Comparison between Haemodynamic Responses of Propofol Induction between BIS Guided Dose and Sleep Dose: A Randomised Control Trial
Correspondence Address :
Dr. Rakesh Nongthombam,
Associate Professor, Department of Anaesthesiology and Critical Care, Jawaharlal Nehru Institute of Medical Sciences, Porompat-795001, Imphal, Manipur, India.
Introduction: Propofol contributes largely in the rapid evolution of day care surgery due to its superior recovery characteristics. However, it is associated with dose-dependent systemic arterial hypotension which increases morbidity and mortality. Bispectral index or BIS is an Electroencephalographic (EEG) derived parameter used to assess the depth of anaesthesia. Titrating drugs to a specific BIS value during general anaesthesia allows to adjust the dose of anaesthetic needed by the patient thereby, reducing the dose related side-effects.
Aim: To determine whether the dose of propofol guided BIS values causes less arterial hypotension than the commonly used sleep dose method.
Materials and Methods: The present study was a randomised control trail conducted on 92 patients of American Society of Anesthesiologists (ASA) I and II physical status, aged 18-60 years, of both genders, scheduled for elective surgeries under general anaesthesia and were randomly divided into group A and B (46 in each). For induction of anaesthesia, Group A received propofol till the BIS values reached 50±1 for 30 seconds, while Group B received sleep dose of propofol without BIS monitoring. Haemodynamic effects Heart Rate (HR), Diastolic Blood Pressure (DBP), Systolic Blood Pressure (SBP) and Mean Arterial Pressure (MAP) were recorded at baseline, during induction and at 1, 5, 10 and 15 minutes after intubation. Total propofol consumption and secondarily, level of sedation after extubation using Ramsay Sedation Scale were also measured in both the groups.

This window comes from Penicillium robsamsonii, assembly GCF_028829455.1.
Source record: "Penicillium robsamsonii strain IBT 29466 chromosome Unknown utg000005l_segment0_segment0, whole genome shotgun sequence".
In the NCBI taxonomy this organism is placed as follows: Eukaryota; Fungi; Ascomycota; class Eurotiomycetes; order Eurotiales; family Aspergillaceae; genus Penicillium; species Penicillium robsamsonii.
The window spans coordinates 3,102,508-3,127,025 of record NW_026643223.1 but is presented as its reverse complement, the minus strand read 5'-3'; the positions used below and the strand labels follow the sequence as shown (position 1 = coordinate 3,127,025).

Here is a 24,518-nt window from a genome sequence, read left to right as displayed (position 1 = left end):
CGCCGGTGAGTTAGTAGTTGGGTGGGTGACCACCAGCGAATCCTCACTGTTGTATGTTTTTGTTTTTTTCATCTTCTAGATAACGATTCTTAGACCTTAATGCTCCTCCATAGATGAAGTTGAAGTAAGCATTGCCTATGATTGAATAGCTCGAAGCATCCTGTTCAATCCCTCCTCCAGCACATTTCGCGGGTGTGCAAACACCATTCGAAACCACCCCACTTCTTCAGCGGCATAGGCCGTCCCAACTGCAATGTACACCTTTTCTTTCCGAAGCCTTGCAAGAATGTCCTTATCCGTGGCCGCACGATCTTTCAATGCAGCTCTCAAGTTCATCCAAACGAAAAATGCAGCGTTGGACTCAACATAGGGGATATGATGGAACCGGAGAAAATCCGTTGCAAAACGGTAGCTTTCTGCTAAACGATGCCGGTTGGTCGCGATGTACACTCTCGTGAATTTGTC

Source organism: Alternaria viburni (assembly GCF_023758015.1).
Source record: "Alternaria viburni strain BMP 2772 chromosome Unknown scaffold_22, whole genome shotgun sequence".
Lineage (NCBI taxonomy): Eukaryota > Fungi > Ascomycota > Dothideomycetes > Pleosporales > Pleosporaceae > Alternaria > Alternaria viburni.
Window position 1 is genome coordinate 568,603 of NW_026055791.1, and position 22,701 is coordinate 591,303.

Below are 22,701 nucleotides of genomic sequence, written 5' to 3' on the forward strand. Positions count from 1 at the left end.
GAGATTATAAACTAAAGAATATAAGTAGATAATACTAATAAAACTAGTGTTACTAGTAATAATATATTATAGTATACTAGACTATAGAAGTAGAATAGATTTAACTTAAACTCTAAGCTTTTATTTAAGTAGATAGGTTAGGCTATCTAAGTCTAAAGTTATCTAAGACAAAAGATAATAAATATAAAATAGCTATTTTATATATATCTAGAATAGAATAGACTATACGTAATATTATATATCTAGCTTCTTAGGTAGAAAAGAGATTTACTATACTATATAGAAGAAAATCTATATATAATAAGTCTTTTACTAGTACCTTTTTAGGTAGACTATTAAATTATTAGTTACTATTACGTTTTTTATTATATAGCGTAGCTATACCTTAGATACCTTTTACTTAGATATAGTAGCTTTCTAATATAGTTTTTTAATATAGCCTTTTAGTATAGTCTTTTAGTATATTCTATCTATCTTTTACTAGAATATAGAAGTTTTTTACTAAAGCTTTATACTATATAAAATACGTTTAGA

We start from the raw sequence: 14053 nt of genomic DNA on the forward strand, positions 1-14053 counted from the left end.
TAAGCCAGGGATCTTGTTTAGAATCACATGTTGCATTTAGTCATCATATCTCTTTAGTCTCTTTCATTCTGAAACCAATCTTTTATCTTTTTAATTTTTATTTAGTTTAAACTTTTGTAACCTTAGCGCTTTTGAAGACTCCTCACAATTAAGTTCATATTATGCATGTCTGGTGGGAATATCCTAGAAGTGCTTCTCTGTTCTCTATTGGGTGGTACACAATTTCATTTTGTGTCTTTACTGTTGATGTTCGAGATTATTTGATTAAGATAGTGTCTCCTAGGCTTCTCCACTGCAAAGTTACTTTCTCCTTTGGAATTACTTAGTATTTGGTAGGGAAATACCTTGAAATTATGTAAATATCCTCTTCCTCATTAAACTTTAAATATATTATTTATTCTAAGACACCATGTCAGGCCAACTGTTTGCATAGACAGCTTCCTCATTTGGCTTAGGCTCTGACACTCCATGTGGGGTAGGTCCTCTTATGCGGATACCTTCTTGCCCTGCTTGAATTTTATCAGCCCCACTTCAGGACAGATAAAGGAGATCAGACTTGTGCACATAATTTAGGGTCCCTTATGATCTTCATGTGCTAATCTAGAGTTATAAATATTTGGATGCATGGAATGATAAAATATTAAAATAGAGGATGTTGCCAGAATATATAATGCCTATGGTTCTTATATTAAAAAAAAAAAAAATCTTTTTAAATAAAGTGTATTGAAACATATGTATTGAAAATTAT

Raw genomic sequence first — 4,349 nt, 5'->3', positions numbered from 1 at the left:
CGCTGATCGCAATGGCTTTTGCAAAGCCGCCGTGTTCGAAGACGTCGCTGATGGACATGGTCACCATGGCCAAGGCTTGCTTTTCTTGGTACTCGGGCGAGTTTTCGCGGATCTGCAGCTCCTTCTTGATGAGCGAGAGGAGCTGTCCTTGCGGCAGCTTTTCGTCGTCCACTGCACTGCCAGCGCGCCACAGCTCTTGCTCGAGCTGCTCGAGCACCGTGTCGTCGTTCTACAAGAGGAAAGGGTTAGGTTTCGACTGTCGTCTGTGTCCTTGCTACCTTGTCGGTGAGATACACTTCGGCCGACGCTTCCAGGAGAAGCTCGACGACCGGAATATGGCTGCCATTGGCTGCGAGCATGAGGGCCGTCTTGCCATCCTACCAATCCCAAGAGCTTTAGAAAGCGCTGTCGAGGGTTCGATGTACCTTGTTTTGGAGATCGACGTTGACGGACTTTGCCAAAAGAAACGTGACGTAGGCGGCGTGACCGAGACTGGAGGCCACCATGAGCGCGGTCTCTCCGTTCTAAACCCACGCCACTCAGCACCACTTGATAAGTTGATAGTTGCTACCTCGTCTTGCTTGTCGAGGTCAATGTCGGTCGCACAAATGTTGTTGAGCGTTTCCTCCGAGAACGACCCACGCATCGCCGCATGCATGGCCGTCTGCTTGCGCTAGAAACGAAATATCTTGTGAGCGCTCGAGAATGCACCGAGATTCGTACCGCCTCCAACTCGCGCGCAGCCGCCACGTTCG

Results: The total dose requirement of propofol was reduced significantly in group A compared to group B (p<0.005). Blood pressure decreased from the baseline in both the groups following induction with propofol but was insignificant. HR increased by 2.2% in group A while it decreased by 8.5% in group B but was insignificant (p>0.005). On arrival to Post Anesthesia Care Unit (PACU), group A were more co-operative, oriented patients compared to group B (67.4% vs 32.6% respectively).
Conclusion: BIS monitoring significantly reduces the consumption of propofol for induction of anaesthesia while the incidence of hypotension was similar in both the groups. Lower sedation level with comparatively better extubation score with the use of BIS helps in fast tracking.
Day care surgery, Extubation, General anaesthesia, Sedation
Ambulatory or day-care surgery has gained wide popularity throughout the globe. The fast pace of life, need of early return to work and the potential benefits of shorter hospital stay, lower procedural cost, shorter surgical waiting list has led to its widespread acceptance (1). Rapid and satisfactory procedural outcome owing to advancements in anaesthesia technique, availability of newer drugs like propofol and sophisticated monitors like BIS monitors have contributed immensely to the progress of day-care surgeries. Studies have shown that ambulatory surgery provides better respiratory and cardiovascular outcomes, facilitating early post-operative recovery with fewer complications (2),(3).
Propofol, a hypnotic inducing agent contributes largely in the rapid evolution of day-care surgery due to its rapid onset, adequate depth of anaesthesia and rapid recovery (4),(5). However, it causes dose dependent systemic arterial hypotension and bradycardia due to reduced systemic vascular resistance.